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Study: Type 2 Diabetes in Australia to Double

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Study: Type 2 Diabetes in Australia to Double

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Research from the University of Queensland’s School of Population Health (Brisbane, Australia) reveals that the negative effects of type 2 diabetes among Australians will more than double in the next 15 years.

Type 2 diabetes (formerly called non-insulin-dependent diabetes, obesity-related diabetes or adult-onset diabetes) is a metabolic disorder that is characterized by insulin resistance and hyperglycemia. The disease, which had been more common in adults over age 45, is now increasingly seen in children and adolescents. This is linked to poor eating habits and high obesity rates.

The study found that junk food consumption by children accelerated the condition. The availability of fast food even in hospitals has come under scrutiny. Boyd Swinburn, Professor of Population Health at Deakin University’s Centre for Physical Activity and Nutrition Research, said the government had failed to “walk the walk” and that it was projecting a mixed message regarding health issues (The Herald Sun).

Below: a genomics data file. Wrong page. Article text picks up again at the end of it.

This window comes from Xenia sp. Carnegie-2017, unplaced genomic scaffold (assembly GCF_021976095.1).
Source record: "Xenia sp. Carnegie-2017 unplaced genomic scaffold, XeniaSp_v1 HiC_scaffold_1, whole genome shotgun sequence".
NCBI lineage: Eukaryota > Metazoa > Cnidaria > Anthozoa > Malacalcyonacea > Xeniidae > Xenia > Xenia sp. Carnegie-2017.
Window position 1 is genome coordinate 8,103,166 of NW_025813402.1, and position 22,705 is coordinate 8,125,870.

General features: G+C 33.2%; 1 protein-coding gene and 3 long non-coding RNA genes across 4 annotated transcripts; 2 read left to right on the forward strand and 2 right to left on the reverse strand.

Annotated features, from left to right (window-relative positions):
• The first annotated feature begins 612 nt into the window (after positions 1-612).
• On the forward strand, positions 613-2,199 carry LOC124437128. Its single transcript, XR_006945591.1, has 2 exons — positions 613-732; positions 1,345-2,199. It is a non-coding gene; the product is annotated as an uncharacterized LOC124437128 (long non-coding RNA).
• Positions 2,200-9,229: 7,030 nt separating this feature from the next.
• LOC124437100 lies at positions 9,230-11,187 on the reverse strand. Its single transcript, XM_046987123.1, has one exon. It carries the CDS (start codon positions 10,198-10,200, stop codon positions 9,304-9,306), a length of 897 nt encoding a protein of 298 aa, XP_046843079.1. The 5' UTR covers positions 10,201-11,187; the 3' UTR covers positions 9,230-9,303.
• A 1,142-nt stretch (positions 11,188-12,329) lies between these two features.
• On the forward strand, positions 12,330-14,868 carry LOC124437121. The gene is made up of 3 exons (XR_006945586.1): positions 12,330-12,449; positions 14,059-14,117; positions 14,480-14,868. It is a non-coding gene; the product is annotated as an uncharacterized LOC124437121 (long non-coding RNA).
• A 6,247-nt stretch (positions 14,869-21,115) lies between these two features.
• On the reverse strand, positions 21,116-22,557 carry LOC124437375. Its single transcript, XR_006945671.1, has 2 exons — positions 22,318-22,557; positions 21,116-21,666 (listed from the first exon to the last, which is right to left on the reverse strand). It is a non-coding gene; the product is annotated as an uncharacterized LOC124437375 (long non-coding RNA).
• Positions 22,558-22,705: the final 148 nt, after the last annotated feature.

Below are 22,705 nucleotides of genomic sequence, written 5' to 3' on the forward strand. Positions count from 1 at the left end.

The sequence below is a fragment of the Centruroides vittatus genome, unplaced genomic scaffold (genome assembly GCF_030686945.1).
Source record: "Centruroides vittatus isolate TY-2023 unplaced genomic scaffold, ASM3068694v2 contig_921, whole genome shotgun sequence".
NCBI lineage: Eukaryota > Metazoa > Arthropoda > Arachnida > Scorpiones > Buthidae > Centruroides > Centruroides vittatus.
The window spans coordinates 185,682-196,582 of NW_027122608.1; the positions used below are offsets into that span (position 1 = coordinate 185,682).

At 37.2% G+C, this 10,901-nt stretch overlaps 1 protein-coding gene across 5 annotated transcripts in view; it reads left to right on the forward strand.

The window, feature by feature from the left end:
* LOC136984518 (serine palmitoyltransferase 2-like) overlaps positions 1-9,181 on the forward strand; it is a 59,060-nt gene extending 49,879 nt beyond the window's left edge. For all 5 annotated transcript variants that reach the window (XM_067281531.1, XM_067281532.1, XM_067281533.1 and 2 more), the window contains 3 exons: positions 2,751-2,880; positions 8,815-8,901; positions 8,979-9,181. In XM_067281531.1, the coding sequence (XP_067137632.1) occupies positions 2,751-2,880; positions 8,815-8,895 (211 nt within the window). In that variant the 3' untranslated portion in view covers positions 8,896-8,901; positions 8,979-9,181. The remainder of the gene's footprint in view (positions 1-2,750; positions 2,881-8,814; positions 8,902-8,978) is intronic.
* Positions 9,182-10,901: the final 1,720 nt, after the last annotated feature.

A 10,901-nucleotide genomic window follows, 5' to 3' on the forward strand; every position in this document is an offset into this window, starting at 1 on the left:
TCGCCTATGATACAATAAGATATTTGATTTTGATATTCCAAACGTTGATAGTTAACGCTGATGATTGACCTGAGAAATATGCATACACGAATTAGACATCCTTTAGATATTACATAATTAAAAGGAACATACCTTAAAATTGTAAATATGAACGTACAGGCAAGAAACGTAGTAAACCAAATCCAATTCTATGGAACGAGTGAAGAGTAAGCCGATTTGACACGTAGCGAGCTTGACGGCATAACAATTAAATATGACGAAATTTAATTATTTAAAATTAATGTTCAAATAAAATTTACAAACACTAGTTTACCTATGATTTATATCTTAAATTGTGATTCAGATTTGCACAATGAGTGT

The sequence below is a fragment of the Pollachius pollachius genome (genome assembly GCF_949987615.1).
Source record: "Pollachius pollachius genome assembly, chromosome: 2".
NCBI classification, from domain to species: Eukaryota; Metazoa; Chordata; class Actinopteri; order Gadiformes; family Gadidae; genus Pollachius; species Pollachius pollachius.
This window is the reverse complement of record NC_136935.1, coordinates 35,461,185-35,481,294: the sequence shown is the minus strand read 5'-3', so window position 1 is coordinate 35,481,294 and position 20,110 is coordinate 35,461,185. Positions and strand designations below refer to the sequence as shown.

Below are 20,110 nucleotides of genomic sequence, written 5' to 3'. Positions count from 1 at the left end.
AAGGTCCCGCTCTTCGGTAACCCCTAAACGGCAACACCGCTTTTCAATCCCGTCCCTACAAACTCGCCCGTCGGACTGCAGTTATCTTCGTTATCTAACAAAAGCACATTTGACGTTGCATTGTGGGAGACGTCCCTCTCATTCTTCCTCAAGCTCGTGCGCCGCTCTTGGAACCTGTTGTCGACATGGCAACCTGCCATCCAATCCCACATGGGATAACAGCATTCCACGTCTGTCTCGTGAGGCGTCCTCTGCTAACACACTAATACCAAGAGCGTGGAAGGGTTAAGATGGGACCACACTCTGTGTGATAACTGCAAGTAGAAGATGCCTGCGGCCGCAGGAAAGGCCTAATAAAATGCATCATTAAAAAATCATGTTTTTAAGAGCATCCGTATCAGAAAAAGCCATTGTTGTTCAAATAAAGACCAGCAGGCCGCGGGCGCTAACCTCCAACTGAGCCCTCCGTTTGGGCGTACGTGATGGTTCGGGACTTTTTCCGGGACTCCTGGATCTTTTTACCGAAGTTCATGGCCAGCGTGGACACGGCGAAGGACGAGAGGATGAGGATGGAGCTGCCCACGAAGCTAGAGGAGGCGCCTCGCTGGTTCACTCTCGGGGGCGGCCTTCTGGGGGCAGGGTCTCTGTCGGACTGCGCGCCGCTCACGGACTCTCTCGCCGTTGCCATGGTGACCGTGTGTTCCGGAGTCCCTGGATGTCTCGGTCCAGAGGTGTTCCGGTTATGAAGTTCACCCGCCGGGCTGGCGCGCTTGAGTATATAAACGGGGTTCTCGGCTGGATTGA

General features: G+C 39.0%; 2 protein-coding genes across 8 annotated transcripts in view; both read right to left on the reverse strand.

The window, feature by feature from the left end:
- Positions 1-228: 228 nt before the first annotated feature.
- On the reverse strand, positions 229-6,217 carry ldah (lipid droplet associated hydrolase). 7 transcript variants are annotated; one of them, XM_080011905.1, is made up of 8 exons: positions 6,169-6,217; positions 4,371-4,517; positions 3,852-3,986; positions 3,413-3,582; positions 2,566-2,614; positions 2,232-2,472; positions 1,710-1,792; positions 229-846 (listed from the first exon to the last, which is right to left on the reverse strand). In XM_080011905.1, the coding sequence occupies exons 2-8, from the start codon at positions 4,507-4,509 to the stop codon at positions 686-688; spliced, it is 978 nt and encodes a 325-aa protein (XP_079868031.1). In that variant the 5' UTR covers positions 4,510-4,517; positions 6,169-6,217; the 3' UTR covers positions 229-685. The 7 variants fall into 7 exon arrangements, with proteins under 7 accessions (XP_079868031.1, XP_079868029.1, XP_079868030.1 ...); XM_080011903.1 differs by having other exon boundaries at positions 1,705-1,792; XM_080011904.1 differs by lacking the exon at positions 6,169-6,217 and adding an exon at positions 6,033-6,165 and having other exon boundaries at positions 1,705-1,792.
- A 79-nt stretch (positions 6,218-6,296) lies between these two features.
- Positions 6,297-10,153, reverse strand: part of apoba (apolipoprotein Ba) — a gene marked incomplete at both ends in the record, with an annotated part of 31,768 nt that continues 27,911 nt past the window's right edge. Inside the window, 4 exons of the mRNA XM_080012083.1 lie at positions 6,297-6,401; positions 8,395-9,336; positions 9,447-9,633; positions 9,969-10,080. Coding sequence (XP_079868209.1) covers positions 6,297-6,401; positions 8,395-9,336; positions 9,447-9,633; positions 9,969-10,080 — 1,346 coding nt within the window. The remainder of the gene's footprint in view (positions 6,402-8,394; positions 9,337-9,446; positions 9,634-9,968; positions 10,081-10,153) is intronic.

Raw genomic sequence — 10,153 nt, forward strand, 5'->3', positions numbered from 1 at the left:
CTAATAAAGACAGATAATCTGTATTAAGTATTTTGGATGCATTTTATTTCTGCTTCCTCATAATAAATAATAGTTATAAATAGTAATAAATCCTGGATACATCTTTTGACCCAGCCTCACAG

Thousands of staff members, visitors and day patients no longer receive catered meals. Cardiovascular problems are on the rise due to unhealthy habits and are the biggest cause of health problems in Australia.

Individuals diagnosed with type 2 diabetes double their risk of having a stroke. Tests have shown individuals are likely to suffer a stroke within 10 years of diagnosis, and that a stringent diet coupled with an exercise program must be followed to counter this risk.

The report highlighted that to prevent the disease, the education process must begin with parents. Thousands of schoolchildren feast on junk food and soda for breakfast. A study has shown that 1 in 10 children ages 12-17 regularly eat chocolate, ice cream, burgers, instant noodles or potato chips as their first meal of the day. Research has shown that youngsters who skip breakfast are more likely to overeat later in the day.

A report by Dr. Tim Crowe, also from Deakin, found that the vast majority of overweight children carry their extra weight into adulthood, setting themselves up for a lifetime of health issues.

Dr. Crowe stated in his report, “In families that don’t eat together and don’t have good cohesiveness, there is an increased likelihood that the kids will be eating junk food. With the breaking down of the family structure due to parents working longer hours, the effects can be seen in children’s eating habits.”


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